White Clover (Trifolium Repens) is the most common of the white clovers. It is supposed to be indigenous in the northern parts of our range. It is highly prized as forage for cattle and is often cultivated in fields for that purpose. It is also a favorite with keepers of bees, for it is very rich in nectar and they claim that it makes a better quality of honey than any other.
Its stems are smooth, reclining and 4 to 10 inches long; they creep by runners. The leaves are composed of three leaflets, heart-shaped or notched at the ends, and usually with a more or less distinct triangular mark in the middle. This is the species that furnishes the prized "4-leaved clovers" that children so dearly love to find, and that are supposed to signify "good luck". The flowers are creamy white, slightly pinkish and very fragrant.
A. Yellow Clover; Hop Clover.
B. Yellow Melilot; Sweet Clover.
This clover, that came to our shores, long ago, from across the water, is very common in the eastern half of the United States and southern Canada; we find it growing most abundantly along roadsides and in dry or sandy fields.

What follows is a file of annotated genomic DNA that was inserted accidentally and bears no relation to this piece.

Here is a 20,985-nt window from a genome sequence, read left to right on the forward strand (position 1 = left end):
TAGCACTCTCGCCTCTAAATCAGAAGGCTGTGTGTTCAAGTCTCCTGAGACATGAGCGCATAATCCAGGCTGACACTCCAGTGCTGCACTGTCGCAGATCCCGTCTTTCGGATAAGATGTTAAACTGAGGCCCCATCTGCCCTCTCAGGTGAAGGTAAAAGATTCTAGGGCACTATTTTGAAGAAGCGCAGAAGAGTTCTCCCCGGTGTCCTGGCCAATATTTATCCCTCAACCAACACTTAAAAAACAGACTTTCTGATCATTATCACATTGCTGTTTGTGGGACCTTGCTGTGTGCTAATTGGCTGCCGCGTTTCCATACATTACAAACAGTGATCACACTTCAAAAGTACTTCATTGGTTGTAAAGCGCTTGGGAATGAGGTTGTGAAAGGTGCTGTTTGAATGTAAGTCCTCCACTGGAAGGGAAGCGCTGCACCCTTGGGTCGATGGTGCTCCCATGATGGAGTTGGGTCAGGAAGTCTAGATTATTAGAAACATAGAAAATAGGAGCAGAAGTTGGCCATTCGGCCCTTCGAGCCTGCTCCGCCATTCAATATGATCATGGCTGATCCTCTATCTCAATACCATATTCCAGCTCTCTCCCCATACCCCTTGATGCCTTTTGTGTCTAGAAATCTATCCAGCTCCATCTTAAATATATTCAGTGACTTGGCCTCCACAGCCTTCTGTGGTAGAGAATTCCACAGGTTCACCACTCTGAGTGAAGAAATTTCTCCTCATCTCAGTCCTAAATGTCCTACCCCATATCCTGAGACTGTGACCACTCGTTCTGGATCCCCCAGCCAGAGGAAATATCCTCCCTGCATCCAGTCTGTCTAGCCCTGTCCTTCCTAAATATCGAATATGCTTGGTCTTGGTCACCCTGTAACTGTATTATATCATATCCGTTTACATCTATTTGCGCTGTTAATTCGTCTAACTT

The stem is quite smooth, slender, erect and slightly branching and grows from 6 to 15 inches high. The leaves have very short stems, in fact they are practically seated on the stalk; the lower ones have large stipules at their bases; they are thin and soft and have fine, feather-veining on each of the three small leaflets making up the leaf.
The flowers grow singly, or in clusters of two or three, at the ends of the branches. The flower head is oblong, densely crowded with small, golden-yellow florets, having an alternate, scaly arrangement. They bloom from the bottom of the head, upwards and, as they mature, turn yellowish-brown and are reflexed, resembling dried hops. Several stalks may spring from a single root, so that the plant sometimes has quite a bushy appearance. Its flowering season is from June until September.
Low Hop Clover (Trifolium Procumbens) (European) is a very similar species with a low, spreading, branching stem and with the three leaflets, notched at the ends and the middle one with a short stem. It is a common species throughout our range.
Yellow Melilot; Yellow Sweet Clover (Melilotus Officinalis) (European) is a common, weed-like plant found everywhere in waste places. The stem is tall and branching, growing from 2 to 4 feet high. The leaves are trifoliate, each leaflet being finely toothed and the middle one having a short stem with a double bend. The yellow, clover-like florets are in long, loose racemes, terminating the branches; they have a sweet fragrance.
A. Alfalfa; Lucerne.
B. Cow Vetch.